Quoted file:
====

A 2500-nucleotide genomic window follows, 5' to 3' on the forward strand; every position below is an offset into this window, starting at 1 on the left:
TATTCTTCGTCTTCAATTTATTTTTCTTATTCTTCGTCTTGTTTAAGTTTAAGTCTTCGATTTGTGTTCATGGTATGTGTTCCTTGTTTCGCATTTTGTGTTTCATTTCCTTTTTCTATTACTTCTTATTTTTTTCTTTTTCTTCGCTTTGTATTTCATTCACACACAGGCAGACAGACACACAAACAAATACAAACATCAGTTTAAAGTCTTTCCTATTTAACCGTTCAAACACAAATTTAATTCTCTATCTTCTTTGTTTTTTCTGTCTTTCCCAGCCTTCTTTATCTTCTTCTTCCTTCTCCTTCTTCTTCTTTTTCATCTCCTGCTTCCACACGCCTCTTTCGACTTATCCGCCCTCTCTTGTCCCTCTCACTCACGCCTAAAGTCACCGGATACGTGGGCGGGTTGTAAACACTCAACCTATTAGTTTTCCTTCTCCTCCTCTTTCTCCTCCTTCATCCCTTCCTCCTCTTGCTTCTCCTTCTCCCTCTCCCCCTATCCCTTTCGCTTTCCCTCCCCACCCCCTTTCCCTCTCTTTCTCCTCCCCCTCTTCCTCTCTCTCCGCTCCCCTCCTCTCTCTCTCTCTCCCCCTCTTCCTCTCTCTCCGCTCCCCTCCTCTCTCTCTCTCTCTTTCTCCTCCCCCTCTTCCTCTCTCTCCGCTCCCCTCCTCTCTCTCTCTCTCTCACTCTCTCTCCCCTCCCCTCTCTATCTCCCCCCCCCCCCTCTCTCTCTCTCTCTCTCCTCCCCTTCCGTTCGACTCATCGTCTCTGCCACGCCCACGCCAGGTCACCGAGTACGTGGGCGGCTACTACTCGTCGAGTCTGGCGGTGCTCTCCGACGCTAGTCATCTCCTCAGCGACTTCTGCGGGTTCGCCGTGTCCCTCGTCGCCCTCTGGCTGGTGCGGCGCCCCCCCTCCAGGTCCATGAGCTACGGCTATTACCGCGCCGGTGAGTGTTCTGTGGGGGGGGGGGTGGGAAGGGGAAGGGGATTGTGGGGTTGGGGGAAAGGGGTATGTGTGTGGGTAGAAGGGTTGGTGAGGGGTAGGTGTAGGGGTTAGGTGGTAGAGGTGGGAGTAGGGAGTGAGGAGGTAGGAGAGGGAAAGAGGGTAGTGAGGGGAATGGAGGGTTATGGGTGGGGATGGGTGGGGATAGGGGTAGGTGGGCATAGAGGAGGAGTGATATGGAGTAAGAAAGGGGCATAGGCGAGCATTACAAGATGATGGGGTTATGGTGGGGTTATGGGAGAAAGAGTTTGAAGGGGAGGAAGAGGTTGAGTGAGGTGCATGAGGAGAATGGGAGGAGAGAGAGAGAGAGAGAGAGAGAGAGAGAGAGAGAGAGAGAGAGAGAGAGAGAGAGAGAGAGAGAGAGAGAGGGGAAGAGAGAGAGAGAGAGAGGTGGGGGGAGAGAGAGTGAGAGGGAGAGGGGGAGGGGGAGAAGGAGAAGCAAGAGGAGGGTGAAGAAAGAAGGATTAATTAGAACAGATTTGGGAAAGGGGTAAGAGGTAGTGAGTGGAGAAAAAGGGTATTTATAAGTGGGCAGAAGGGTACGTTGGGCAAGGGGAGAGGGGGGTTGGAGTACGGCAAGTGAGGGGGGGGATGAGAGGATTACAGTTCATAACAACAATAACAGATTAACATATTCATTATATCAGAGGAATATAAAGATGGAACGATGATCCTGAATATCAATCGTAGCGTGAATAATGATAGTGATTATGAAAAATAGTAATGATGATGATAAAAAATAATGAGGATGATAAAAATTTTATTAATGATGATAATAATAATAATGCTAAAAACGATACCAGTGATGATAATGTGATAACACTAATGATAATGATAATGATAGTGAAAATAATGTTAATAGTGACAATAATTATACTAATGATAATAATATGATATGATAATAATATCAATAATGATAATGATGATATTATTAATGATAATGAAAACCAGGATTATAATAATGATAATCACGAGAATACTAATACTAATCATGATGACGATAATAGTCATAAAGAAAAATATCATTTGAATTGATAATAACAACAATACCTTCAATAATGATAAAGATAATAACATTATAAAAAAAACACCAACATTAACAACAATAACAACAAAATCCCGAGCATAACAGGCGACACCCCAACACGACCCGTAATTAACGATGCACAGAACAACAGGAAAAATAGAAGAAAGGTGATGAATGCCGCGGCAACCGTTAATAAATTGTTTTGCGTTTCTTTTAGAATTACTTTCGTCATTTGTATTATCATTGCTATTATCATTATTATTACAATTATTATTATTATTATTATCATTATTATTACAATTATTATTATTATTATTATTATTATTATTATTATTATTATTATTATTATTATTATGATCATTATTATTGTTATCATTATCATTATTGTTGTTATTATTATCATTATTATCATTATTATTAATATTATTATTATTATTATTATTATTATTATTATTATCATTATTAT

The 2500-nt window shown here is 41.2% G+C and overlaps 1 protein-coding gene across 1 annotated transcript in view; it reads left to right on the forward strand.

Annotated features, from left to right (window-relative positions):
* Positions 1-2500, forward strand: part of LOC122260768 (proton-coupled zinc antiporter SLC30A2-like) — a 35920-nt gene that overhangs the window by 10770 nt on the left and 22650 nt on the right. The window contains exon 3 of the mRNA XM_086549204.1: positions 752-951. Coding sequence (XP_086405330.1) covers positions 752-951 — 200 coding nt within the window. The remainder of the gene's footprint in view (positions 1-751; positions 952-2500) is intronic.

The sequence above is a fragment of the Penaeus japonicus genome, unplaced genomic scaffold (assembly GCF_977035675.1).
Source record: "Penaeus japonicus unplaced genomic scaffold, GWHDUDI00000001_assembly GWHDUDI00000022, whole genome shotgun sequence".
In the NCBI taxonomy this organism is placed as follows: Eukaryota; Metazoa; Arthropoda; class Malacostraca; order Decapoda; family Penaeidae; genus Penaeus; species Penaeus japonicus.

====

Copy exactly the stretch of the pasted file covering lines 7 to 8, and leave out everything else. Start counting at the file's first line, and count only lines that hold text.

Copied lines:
Source record: "Penaeus japonicus unplaced genomic scaffold, GWHDUDI00000001_assembly GWHDUDI00000022, whole genome shotgun sequence".
In the NCBI taxonomy this organism is placed as follows: Eukaryota; Metazoa; Arthropoda; class Malacostraca; order Decapoda; family Penaeidae; genus Penaeus; species Penaeus japonicus.